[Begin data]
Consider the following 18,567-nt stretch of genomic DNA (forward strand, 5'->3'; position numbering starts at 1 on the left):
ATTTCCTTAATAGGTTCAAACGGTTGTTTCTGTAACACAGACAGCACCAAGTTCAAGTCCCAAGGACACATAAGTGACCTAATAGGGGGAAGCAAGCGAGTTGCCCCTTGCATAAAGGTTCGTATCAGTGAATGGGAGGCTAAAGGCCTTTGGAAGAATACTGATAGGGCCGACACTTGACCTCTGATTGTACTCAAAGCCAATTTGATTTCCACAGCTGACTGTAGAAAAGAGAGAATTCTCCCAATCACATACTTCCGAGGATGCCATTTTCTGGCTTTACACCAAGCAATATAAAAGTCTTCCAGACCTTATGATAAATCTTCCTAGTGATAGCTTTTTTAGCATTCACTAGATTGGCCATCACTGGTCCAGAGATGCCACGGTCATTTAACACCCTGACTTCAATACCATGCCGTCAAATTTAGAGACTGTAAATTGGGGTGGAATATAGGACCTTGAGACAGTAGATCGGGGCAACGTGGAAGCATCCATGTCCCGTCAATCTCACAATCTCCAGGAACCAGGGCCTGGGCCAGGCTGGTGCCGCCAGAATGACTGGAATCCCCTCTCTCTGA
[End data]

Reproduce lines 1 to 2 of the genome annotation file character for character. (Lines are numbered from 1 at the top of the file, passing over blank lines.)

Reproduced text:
Consider the following 18,567-nt stretch of genomic DNA (forward strand, 5'->3'; position numbering starts at 1 on the left):
ATTTCCTTAATAGGTTCAAACGGTTGTTTCTGTAACACAGACAGCACCAAGTTCAAGTCCCAAGGACACATAAGTGACCTAATAGGGGGAAGCAAGCGAGTTGCCCCTTGCATAAAGGTTCGTATCAGTGAATGGGAGGCTAAAGGCCTTTGGAAGAATACTGATAGGGCCGACACTTGACCTCTGATTGTACTCAAAGCCAATTTGATTTCCACAGCTGACTGTAGAAAAGAGAGAATTCTCCCAATCACATACTTCCGAGGATGCCATTTTCTGGCTTTACACCAAGCAATATAAAAGTCTTCCAGACCTTATGATAAATCTTCCTAGTGATAGCTTTTTTAGCATTCACTAGATTGGCCATCACTGGTCCAGAGATGCCACGGTCATTTAACACCCTGACTTCAATACCATGCCGTCAAATTTAGAGACTGTAAATTGGGGTGGAATATAGGACCTTGAGACAGTAGATCGGGGCAACGTGGAAGCATCCATGTCCCGTCAATCTCACAATCTCCAGGAACCAGGGCCTGGGCCAGGCTGGTGCCGCCAGAATGACTGGAATCCCCTCTCTCTGA